But when food contains no irritating substances and is easily
assimilated without forming residues, or when the innervation
by the vagus is sluggish and the peristaltic movements are slow,
the contents of the intestines can remain longer, especially in the
haustra of the intestines. It may be that the bowels move every
day, but that does not prove that everything in the intestines has
been expelled therefrom, for some amount of faeces can yet re-
main in the haustra of the intestine even for many days ; so that
in such cases there is still a constipation of one part of the bowels.
We have observed, personally, and on patients, that, after
a good opening of the bowels, when a purge is given — for in-
stance, directly after a meal — a short time afterward there has
been another copious discharge that had evidently remained
behind. Thus, no doubt a retention of faeces, and sometimes a
condition analagous to auto-intoxication, can be caused in people
who have the bowels opened every day, although not to the
extent of those having obstruction or habitual constipation.

To avoid such a condition a good purge should be taken
at regular intervals, say once a week, even by persons who have
a movement daily, in order to eliminate matter which may have
remained. It will not be necessary, naturally, to use a too
powerful purgative, but one adapted to the necessity of the case ;



174 Old Age Deferred.



taking, as a rule, such a purge as will act a little better than the
ordinary bowel movement, and graduated according to the
strength of the person so using it.

Before closing this chapter we must also briefly insist upon
the importance of the fact, that the secretions of the intestine
and of its glandular annexes have also an anti-bacterial and
anti-toxic action. Very important is the role of the bile for the
disinfection of the intestine, as it contains two acids, the glyco-
cholic and taurocholic, which possess highly anti-fermentative
properties. As already mentioned, the bile also assists in the
assimilation of fat, and also exercises a stimulating action on the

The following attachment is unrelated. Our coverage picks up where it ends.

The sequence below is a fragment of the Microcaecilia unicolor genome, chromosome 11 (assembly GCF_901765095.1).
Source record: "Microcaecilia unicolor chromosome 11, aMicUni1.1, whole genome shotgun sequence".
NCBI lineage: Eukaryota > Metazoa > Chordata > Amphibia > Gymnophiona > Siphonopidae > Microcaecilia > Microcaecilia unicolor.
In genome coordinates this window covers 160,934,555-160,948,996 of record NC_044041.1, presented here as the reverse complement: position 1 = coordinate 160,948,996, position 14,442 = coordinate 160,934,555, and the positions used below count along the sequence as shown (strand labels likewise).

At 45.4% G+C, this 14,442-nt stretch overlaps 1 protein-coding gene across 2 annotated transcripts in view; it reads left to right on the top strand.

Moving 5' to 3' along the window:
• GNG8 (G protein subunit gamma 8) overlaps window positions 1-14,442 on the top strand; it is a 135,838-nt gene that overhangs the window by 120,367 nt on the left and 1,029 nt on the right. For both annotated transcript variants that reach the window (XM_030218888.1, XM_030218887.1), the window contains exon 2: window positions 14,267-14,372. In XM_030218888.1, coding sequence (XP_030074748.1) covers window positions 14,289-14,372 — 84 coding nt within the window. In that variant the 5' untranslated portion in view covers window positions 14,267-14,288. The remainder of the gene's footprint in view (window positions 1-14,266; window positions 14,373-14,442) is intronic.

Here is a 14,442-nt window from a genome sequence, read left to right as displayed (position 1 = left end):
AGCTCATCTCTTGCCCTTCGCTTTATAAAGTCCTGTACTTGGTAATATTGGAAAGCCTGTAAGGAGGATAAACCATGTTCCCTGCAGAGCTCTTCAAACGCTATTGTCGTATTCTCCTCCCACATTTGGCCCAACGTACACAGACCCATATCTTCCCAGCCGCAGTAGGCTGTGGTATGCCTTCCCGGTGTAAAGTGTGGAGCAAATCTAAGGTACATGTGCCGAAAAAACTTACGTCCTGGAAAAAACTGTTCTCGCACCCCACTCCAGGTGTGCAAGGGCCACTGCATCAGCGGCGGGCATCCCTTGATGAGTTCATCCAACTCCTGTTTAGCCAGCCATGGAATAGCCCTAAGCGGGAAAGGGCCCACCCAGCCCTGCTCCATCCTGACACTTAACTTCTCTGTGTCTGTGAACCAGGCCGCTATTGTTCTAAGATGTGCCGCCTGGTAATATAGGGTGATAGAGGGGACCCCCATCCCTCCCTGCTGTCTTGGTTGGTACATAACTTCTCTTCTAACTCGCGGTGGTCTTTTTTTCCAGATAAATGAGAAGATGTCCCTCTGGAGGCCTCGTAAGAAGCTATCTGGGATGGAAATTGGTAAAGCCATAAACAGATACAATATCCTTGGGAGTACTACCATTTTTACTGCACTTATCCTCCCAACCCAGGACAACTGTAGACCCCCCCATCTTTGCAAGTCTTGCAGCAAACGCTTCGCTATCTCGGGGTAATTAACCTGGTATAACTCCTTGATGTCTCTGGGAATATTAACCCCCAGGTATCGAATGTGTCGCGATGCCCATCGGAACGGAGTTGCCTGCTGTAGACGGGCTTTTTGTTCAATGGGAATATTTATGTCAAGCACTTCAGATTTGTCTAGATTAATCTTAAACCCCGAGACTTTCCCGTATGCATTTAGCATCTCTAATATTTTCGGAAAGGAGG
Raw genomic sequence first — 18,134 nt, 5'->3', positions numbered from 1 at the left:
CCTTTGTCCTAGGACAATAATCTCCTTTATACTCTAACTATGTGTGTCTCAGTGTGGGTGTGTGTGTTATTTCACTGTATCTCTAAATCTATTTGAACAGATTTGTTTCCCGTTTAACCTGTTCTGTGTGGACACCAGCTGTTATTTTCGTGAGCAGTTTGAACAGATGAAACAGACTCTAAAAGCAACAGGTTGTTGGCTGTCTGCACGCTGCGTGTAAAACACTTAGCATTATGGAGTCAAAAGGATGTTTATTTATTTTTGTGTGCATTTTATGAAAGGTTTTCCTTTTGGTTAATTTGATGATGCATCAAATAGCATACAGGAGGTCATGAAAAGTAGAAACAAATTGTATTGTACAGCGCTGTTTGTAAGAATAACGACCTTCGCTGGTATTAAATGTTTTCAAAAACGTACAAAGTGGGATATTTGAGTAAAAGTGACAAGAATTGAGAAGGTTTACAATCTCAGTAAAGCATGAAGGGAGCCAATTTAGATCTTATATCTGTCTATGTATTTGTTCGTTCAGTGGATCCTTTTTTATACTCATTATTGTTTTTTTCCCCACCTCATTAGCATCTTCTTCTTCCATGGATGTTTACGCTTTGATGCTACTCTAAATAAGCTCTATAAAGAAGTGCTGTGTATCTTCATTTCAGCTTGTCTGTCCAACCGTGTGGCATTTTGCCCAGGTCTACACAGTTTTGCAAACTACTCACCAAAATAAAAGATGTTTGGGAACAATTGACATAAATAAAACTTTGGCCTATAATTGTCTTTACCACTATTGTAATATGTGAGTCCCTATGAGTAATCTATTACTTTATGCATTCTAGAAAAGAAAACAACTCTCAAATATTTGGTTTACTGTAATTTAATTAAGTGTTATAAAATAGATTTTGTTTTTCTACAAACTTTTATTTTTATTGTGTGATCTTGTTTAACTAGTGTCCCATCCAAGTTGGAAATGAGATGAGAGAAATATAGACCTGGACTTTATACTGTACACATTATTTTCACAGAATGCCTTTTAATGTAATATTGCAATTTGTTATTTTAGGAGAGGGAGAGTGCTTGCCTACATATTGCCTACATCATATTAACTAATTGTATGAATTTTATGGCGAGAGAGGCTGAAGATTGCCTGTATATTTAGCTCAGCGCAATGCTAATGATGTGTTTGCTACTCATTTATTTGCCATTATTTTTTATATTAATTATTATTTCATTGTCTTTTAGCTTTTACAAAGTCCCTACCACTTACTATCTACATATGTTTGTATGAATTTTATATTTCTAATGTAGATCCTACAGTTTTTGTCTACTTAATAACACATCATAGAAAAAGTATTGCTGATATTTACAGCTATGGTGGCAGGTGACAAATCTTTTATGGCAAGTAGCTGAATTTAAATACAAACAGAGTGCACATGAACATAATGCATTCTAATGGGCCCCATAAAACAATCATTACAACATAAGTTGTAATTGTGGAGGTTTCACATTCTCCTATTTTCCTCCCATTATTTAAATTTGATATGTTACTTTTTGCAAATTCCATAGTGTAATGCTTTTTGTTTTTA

peristalsis of the intestines.



CHAPTER XVIII.

On the Prevention and Treatment of Habitual
Constipation.

We all know from physiology that the expulsion of foecal
matter from the intestines takes place in such a manner that the
contents therein act as a kind of extraneous body with stimu-
lating action upon the walls of the intestines and the plexus
myentericus contained in the same. Consequently there follows
a contraction of the walls of the intestines, and their contents
are expelled. All nerves, the plexus myentericus included, are
under the control of the central nervous system, which creates
motor impulses through the medium of the pneumogastric
(vagus), or may cause a check to the peristaltic movements
through the intervention of the splanchnic nerves.

Thus, as we see, different agencies influencing the central
nervous system, like strong emotions, shock, etc., may cause an
irritation of the pneumogastric, the motor nerve of the intes-
tines, and thus occasion a movement of the bowels. Different
toxic products may act also upon the pneumogastric; strong
motor action of the intestine with diarrhoea may also be caused
by the abundant secretion of the thyroid gland, as in Graves's
disease, where an excess of toxic matters of the thyroid gland
are secreted.

In the same way we can also produce diarrhoea if we give
thyroid extracts in too abundant quantity; but giving the same
in more moderate doses will effect an improvement in the
peristaltic movements.

That the thyroid gland has a controlling influence on the
innervation of the intestine is evident from the fact that, when
the thyroid is degenerated, the bowels are very sluggish. Under

(175)



176 Old Age Deferred.



such conditions we often find very stubborn constipation; but
when we administer to such persons thyroid extracts for a given
time, we note a considerable improvement of the bowels, which
can even go to the extent, if too excessive doses be given, of
causing diarrhoea as already mentioned.

In addition to the thyroid gland, there are other ductless